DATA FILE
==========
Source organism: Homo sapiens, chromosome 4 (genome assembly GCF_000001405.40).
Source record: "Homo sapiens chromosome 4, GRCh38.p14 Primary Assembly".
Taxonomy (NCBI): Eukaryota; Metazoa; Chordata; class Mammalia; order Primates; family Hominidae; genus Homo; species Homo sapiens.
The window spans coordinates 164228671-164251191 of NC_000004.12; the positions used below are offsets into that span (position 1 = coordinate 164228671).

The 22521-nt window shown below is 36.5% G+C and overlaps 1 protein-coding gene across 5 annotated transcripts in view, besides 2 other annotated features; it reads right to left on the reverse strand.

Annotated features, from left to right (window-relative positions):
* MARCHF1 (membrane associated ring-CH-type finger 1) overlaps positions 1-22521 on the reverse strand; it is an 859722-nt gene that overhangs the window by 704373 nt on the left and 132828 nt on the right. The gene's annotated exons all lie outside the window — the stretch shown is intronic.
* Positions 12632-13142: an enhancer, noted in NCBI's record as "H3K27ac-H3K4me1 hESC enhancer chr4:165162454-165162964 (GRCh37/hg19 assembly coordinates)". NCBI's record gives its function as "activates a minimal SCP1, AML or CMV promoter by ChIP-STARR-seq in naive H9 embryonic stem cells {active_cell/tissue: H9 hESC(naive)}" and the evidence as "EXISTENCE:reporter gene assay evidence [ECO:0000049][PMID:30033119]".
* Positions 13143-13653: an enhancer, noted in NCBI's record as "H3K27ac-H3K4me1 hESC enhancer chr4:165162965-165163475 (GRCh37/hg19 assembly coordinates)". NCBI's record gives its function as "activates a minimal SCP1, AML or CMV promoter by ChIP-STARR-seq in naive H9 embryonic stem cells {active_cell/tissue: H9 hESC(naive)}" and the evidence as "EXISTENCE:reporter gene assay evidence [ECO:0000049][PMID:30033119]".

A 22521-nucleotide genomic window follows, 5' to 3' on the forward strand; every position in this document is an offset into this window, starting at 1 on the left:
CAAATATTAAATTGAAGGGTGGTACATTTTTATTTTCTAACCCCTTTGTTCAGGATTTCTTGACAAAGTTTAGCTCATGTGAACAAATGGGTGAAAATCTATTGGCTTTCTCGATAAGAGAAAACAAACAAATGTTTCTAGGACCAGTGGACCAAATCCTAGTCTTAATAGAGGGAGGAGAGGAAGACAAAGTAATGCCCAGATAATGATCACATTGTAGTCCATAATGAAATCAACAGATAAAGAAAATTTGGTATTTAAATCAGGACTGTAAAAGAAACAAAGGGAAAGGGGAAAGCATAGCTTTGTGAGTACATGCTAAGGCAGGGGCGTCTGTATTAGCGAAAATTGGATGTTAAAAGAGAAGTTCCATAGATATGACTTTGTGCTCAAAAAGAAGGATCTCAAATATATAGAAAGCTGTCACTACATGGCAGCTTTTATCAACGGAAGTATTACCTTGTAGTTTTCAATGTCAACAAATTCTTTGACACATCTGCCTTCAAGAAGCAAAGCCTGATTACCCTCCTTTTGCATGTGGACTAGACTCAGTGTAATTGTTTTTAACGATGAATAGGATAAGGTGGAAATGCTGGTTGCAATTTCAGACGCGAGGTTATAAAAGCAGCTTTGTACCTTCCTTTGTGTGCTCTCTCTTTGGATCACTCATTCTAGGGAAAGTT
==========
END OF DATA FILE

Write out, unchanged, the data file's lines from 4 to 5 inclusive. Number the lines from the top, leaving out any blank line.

The window spans coordinates 164228671-164251191 of NC_000004.12; the positions used below are offsets into that span (position 1 = coordinate 164228671).

The 22521-nt window shown below is 36.5% G+C and overlaps 1 protein-coding gene across 5 annotated transcripts in view, besides 2 other annotated features; it reads right to left on the reverse strand.